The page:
I always had troubles back in school when it came to these types of rules for word usage. As a result, I often get the incorrect spellings. Makes me glad they came up with spell checker in these instances.
We all know there are some drastic differences when it comes to American and British words and how they’re spelled and used, not to mention how they’re understood. Of course, it is the British belief (and arguably the truth) that theirs is the “proper” way.
On with today’s English lesson:
The word travel has come to exemplify a common spelling quandary: to double or not to double the final consonant of a verb before adding the ending that forms the past tense (–ed) or the ending that forms the present participle (–ing.) We see it done both ways—sometimes with the same word (travel, traveled, traveling; travel, travelled, travelling).
As readers, we accept these variations without even thinking about them.
But as writers, we need to know just when we should double that final consonant and when we should not. Because American practice differs slightly from British practice, there is no one answer. But there are well-established conventions.
In American writing, when you have a one-syllable verb that ends with a single vowel followed by a single consonant, and you want to add a regular inflectional ending that begins with a vowel, you double that final consonant before adding -ed or -ing: stop, stopped, stopping; flag, flagged, flagging.
This principle also holds for verbs of more than one syllable if the final syllable is stressed: permit, permitted, permitting; refer, referred, referring. If that syllable is not stressed, there is no doubling of the final consonant: gallop, galloped, galloping; travel, traveled, traveling.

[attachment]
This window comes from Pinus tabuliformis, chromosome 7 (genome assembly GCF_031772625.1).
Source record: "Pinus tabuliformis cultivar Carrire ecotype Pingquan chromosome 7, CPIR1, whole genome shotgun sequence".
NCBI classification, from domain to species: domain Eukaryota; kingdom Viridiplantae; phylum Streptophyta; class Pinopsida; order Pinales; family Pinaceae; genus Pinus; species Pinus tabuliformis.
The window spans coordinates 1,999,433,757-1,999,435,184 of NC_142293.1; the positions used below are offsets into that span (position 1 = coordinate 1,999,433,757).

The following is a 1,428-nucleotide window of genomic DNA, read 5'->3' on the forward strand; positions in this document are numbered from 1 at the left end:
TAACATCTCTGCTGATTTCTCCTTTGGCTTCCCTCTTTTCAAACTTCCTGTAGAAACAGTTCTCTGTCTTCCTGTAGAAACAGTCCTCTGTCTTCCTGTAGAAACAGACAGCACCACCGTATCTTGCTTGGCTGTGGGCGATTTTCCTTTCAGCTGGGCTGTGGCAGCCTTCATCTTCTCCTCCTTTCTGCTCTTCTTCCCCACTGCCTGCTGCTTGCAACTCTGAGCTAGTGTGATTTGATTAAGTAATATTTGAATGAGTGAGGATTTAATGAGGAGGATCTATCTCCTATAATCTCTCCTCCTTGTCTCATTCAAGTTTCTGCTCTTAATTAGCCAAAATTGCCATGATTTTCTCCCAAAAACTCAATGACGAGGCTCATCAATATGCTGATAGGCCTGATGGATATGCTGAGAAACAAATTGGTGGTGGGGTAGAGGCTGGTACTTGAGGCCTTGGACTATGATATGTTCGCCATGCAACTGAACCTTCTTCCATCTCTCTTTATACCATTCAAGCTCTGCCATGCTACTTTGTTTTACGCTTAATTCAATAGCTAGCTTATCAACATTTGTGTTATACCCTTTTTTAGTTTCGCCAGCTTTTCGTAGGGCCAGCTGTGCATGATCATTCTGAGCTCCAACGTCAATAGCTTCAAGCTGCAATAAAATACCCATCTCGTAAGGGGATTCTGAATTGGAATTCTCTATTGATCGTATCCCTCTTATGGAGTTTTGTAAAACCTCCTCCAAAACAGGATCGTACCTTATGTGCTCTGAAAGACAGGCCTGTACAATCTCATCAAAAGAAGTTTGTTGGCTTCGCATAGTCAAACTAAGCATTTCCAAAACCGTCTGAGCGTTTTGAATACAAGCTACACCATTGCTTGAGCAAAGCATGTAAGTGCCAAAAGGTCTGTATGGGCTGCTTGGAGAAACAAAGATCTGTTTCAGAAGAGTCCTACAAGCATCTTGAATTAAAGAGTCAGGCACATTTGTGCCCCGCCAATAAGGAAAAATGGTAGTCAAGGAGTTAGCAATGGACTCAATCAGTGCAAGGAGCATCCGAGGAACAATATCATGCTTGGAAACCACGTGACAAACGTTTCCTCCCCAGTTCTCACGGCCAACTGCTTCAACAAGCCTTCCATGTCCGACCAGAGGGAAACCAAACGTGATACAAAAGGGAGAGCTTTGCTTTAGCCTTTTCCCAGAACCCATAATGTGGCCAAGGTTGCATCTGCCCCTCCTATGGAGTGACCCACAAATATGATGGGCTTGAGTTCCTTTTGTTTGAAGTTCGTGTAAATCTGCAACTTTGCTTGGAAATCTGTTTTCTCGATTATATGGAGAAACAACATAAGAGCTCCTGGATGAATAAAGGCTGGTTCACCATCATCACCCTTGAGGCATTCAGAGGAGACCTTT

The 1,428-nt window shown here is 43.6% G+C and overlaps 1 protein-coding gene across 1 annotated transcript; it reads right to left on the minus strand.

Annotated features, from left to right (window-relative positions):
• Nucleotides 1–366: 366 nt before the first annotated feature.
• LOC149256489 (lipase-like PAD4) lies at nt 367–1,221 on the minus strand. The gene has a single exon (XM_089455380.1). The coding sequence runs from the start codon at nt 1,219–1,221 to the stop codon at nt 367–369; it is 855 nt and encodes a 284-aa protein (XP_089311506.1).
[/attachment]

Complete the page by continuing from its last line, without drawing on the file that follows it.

British spelling conventions are similar. They deviate from American practices only when the verb ends with a single vowel followed by an l. In that case, no matter the stress pattern, the final l gets doubled. Thus British writing has repel, repelled, repelling (as would American writing, since the final syllable is stressed). But it also has travel, travelled, travelling and cancel, cancelled, cancelling, since in the context of British writing the verb’s final l, not its stress pattern, is the determining factor.
Verbs ending in other consonants have the same doubling patterns that they would have in American writing. An outlier on both sides of the Atlantic is the small group of verbs ending in -ic and one lonely -ac verb. They require an added k before inflectional endings in order to retain the appropriate “hard” sound of the letter c: panic, panicked, panicking; frolic, frolicked, frolicking; shellac, shellacked, shellacking.
Canadians, of course, are free to use either British or American spellings.